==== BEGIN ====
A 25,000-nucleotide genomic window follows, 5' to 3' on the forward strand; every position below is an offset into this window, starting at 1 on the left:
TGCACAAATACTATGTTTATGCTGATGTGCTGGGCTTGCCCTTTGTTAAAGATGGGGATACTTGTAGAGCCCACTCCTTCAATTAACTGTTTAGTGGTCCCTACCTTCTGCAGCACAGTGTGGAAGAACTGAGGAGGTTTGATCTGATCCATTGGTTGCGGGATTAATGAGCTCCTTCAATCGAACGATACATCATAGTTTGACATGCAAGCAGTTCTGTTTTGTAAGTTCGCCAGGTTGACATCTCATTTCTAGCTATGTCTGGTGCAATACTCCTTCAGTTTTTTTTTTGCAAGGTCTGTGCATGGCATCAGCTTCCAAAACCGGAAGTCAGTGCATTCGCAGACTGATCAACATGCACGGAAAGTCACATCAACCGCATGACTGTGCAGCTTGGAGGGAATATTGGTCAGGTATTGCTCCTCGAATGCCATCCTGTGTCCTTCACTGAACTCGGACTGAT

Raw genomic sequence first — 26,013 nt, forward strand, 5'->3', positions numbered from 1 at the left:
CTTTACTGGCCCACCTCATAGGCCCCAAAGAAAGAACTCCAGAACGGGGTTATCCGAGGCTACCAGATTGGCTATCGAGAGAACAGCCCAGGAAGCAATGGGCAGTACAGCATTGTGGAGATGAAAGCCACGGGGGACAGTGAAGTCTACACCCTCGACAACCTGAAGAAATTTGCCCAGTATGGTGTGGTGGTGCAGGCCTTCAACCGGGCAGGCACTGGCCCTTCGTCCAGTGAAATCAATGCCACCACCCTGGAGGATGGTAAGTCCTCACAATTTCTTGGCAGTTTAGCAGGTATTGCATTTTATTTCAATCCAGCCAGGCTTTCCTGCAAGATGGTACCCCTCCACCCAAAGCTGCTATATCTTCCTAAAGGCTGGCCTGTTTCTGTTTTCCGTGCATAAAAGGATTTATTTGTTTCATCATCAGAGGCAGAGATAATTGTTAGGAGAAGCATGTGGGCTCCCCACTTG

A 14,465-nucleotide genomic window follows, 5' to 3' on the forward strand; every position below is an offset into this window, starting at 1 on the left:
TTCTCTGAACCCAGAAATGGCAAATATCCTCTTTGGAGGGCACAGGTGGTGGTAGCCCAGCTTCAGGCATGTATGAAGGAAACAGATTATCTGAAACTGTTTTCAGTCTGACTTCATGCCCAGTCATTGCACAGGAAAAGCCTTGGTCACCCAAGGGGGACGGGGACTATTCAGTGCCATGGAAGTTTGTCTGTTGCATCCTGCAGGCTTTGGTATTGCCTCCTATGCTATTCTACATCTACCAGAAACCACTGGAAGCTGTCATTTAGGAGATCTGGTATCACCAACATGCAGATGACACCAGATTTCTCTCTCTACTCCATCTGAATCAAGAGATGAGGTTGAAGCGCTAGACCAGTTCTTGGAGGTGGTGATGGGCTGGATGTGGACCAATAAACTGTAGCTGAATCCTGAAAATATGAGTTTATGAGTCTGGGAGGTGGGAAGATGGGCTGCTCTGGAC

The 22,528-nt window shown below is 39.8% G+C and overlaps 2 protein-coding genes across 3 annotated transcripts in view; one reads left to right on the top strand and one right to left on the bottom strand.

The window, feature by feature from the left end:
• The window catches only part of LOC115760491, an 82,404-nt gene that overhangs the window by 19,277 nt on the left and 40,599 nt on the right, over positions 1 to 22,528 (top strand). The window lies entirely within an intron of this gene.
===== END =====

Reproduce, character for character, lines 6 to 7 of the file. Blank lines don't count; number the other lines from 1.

TTCTCTGAACCCAGAAATGGCAAATATCCTCTTTGGAGGGCACAGGTGGTGGTAGCCCAGCTTCAGGCATGTATGAAGGAAACAGATTATCTGAAACTGTTTTCAGTCTGACTTCATGCCCAGTCATTGCACAGGAAAAGCCTTGGTCACCCAAGGGGGACGGGGACTATTCAGTGCCATGGAAGTTTGTCTGTTGCATCCTGCAGGCTTTGGTATTGCCTCCTATGCTATTCTACATCTACCAGAAACCACTGGAAGCTGTCATTTAGGAGATCTGGTATCACCAACATGCAGATGACACCAGATTTCTCTCTCTACTCCATCTGAATCAAGAGATGAGGTTGAAGCGCTAGACCAGTTCTTGGAGGTGGTGATGGGCTGGATGTGGACCAATAAACTGTAGCTGAATCCTGAAAATATGAGTTTATGAGTCTGGGAGGTGGGAAGATGGGCTGCTCTGGAC

The 22,528-nt window shown below is 39.8% G+C and overlaps 2 protein-coding genes across 3 annotated transcripts in view; one reads left to right on the top strand and one right to left on the bottom strand.